【May, 2004】Newsletter -University of Pittsburgh The Katz Graduate School of Business 'Katz Gradu

By: Supriya Singh

Katz graduate Kiran Sethi had the unique experience of meeting with Japanese Prime Minister Junichiro Koizumi. Sethi graduated from Katz in the class of 1988 with an MBA in the specialties of International Marketing and MIS. He was also the co-founder of the International Business Club at Katz. Sethi was raised in Kobe, Japan where he has returned to and resides today. He is currently Managing Director of Jupiter International Corporation, a specialized international trading company.

In August 2003, he participated in a town meeting in Kobe as a speaker along with the former Minister of Special Economic Reform Zones, Yoshitada Konioke. Town meetings are sponsored by the Cabinet Secretariat and are now apart of Koizumi's policy of listening to the voices of the public, while providing an opportunity to the members of the Japanese cabinet to directly explain numerous government policies to the general public.

In light of Sethi's unique views of Japan while living there most of his life as an American citizen, Sethi had been invited again at the end of February of this year to Prime Minister Koizumi's official residence to participate as a guest speaker in their commemorative 100th Town Meeting. Discussions in the meeting revolved around such topics as deregulation, tourism, the general position of Japanese economy, and banking. In light of Japanese expanding responsibility in the international community, one of the main suggestions Sethi had in his speech was to put an education system in place where all Japanese be truly bilingual.

Katz Access was able to ask Sethi a few questions about his experience.

Katz Access: How did it feel to be the only American at the town meeting?

Sethi: It was an honor to be requested by the Prime Minister's Office to make suggestions and conduct general discussions on the future of Japan as an ethnic Indian American. I try to portray indifference to my background when in public in Japan. Such messages may lead to listeners to feel my thoughts or comments to be biased and thus lose its effectiveness.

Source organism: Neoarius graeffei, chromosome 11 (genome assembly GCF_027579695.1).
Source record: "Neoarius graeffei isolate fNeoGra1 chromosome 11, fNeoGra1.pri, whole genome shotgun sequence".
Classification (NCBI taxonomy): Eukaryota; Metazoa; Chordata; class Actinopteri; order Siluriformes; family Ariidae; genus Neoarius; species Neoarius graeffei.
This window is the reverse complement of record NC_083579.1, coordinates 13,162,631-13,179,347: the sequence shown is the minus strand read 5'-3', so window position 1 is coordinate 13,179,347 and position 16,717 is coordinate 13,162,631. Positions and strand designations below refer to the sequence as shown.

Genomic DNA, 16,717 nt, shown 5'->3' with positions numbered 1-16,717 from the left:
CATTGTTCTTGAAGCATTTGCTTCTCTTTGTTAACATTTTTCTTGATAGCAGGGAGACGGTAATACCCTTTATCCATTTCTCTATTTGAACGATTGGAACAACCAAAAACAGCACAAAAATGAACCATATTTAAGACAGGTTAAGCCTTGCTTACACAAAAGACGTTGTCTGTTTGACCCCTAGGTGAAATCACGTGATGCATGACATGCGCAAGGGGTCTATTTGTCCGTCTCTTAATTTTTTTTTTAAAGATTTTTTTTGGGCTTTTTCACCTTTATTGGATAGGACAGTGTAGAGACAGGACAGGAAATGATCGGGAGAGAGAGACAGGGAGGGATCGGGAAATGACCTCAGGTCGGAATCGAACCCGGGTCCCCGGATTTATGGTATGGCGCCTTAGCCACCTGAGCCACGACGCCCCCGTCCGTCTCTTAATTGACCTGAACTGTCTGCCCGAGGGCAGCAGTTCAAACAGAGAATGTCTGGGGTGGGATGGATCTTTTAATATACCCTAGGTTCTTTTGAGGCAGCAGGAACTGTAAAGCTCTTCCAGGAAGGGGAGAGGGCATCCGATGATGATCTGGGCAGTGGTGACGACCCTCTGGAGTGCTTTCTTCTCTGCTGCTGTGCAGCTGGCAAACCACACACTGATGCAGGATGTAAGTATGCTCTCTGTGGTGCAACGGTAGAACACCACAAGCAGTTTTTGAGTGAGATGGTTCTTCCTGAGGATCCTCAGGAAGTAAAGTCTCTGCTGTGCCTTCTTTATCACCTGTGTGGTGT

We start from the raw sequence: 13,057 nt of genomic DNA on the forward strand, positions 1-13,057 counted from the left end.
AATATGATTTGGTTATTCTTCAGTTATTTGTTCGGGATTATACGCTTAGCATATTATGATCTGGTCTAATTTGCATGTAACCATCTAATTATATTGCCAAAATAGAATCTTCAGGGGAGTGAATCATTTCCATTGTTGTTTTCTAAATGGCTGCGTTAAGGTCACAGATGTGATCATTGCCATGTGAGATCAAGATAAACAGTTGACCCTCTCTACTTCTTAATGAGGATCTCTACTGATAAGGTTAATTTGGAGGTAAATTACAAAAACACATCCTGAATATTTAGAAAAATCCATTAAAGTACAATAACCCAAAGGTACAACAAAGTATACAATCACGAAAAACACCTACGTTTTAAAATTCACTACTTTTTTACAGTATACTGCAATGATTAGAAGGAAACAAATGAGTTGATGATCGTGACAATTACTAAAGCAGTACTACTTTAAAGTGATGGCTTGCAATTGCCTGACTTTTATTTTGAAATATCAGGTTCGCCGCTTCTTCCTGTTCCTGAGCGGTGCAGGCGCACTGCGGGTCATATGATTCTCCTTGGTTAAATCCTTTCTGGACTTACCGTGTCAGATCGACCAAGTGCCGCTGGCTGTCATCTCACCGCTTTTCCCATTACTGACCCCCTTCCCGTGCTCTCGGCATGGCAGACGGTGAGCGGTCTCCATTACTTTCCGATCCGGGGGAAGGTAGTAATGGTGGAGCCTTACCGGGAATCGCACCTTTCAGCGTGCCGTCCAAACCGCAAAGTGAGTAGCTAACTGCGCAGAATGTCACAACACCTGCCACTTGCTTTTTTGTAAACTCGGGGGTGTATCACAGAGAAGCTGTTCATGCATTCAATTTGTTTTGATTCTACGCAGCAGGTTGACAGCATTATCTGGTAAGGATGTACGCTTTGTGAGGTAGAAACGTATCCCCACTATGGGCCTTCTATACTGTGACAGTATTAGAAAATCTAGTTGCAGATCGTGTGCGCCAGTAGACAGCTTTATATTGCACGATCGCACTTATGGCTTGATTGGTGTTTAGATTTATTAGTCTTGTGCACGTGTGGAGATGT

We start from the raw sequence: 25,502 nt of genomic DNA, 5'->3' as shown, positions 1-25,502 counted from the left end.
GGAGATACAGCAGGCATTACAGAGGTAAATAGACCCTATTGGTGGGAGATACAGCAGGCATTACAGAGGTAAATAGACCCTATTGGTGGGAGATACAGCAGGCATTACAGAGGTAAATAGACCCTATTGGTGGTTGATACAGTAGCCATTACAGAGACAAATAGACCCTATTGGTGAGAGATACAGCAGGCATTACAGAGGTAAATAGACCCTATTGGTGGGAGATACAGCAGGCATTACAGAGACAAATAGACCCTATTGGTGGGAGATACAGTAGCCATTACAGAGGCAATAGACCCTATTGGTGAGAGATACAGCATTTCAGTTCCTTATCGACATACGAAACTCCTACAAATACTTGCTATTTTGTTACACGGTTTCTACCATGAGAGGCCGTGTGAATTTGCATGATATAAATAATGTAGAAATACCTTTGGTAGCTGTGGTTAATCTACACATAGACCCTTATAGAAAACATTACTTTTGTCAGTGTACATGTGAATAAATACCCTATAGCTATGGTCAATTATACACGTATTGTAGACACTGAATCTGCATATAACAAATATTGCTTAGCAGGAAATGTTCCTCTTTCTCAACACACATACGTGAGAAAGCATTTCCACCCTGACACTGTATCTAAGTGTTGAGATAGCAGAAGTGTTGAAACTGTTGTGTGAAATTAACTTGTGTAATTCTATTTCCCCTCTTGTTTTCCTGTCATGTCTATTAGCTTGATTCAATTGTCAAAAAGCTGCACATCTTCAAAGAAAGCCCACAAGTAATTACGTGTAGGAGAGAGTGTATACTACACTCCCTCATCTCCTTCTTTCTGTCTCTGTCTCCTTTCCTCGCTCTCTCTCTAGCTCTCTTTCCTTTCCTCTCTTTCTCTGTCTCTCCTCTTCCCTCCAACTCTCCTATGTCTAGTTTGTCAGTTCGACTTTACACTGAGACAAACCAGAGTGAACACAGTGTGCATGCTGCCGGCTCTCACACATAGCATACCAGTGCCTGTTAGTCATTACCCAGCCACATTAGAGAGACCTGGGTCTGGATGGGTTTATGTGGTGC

Katz Access: How did the Japanese react to you being the only American there?

Sethi: There are many Americans living in Japan, but they may have been surprised with my Japanese language skills and understanding of their culture. However, I hope that my opinion and comments with my unique background has been perceived in a positive manner enabling listeners to reflect on the country and the individual from a global perspective.

Katz Access: What did you mean when you pushed for an education system

where all Japanese are truly bilingual?

Sethi: The number of Japanese that are fluent in a language other than Japanese is understood to be rather low in comparison to other developed countries around the world. In order for the Japanese to increase their level of awareness and understanding of other cultures, while simultaneously enabling the rest of the world to gain further

understanding of the enlightening aspects of the Japanese culture. It is important to have effective communication. Thus, I suggested the foreign language skill of the Japanese be strengthened. Moreover, language skills are effective tools for enhancing direct foreign investment and tourism into Japan, which are both thought to be important parts of the current cabinet's strategic goals.

Katz Access: What languages do you speak?

Sethi: I speak Japanese and English fluently and can communicate in Hindi and Punjabi as well.

Katz Access: As far as Japan's expanding responsibility in the international community, how do the Japanese understand this responsibility?

Sethi: Japan understands the need to be more involved in the international community, and they are seeking ways to develop a strategic alliance with the United States and numerous other countries, especially its neighbors in ASEAN. Being the second largest single economy in the world, the imbalance of foreign investment and tourism is being

highlighted in the economic circles. This is especially so with one of its primary trading partners, The United States of America. Thus, the general population senses the need to create an unique identity of its own in contrast to its historic position of concentrating on maintaining a conformist society.

I find the Japanese people to be ever more eager to add strategic value in the corporate world. Nevertheless, a continuous battle between traditional thought and new mind can be seen. An example would be Foreign Direct Investment, which is aggressively welcomed by open-minded senior policy makers, but undergoing some resistance from the conservative and status quo oriented politicians and business leaders. Like some other developed countries, Japan is experiencing the complexities resulting from globalization and competitive advantage. But, Japan sees the value added to products and services and recognizes them as a priority for corporate success and also for building national identity and raising the quality of life for its citizens.

Katz Graduate School of Business

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